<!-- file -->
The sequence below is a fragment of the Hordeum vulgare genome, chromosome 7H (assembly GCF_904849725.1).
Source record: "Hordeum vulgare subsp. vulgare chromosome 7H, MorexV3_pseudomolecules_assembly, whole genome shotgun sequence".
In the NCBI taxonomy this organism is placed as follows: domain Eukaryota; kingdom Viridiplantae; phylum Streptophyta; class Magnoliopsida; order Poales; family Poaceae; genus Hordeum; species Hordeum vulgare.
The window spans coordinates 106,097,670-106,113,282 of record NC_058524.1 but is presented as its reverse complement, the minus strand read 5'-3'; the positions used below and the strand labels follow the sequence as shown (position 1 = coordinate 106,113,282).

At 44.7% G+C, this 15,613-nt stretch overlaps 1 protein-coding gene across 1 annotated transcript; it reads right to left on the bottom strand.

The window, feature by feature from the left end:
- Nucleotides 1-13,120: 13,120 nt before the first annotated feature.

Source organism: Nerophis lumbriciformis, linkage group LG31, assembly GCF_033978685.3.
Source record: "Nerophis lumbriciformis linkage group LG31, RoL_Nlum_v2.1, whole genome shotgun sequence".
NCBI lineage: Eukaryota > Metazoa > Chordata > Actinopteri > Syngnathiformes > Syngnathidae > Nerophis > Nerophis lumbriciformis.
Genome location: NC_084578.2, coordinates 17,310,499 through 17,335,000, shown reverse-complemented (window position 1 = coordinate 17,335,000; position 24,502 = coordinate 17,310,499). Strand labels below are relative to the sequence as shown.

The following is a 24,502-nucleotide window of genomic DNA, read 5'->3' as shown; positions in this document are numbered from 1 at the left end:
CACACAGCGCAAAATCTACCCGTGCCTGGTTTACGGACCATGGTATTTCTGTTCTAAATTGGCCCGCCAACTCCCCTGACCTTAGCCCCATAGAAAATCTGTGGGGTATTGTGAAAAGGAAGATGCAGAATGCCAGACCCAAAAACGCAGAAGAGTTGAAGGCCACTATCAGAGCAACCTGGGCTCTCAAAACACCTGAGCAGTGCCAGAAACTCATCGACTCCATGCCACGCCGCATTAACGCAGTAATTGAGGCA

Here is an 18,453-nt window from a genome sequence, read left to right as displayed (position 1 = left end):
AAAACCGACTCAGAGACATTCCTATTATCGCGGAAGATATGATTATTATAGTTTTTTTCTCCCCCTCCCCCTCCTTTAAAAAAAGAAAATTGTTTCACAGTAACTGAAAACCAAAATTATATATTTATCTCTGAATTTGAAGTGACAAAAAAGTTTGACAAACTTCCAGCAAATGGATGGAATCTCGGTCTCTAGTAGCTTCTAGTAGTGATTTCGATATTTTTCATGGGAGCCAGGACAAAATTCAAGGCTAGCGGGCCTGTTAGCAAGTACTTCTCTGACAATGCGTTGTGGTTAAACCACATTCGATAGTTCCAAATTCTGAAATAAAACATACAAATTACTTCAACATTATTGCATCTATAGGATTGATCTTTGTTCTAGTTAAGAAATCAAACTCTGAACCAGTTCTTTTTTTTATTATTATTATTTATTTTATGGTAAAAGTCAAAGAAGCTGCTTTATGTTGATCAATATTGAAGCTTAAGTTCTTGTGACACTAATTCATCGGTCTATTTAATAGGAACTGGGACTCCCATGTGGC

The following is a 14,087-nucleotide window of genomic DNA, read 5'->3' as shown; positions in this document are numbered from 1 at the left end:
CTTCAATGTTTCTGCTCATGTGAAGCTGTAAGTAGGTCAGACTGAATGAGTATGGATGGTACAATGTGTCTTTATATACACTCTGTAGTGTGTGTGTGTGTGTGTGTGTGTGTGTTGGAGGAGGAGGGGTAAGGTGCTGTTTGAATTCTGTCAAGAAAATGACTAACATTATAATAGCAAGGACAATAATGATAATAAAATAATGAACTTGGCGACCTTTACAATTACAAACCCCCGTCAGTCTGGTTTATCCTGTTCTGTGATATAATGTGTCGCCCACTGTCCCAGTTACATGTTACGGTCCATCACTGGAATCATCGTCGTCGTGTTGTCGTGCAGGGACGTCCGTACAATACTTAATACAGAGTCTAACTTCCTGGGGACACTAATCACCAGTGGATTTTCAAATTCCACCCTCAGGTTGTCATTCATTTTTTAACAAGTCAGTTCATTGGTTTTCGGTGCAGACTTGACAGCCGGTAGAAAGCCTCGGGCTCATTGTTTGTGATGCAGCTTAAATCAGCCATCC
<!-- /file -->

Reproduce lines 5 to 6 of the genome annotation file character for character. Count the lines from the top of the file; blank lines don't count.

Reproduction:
At 44.7% G+C, this 15,613-nt stretch overlaps 1 protein-coding gene across 1 annotated transcript; it reads right to left on the bottom strand.

The window, feature by feature from the left end: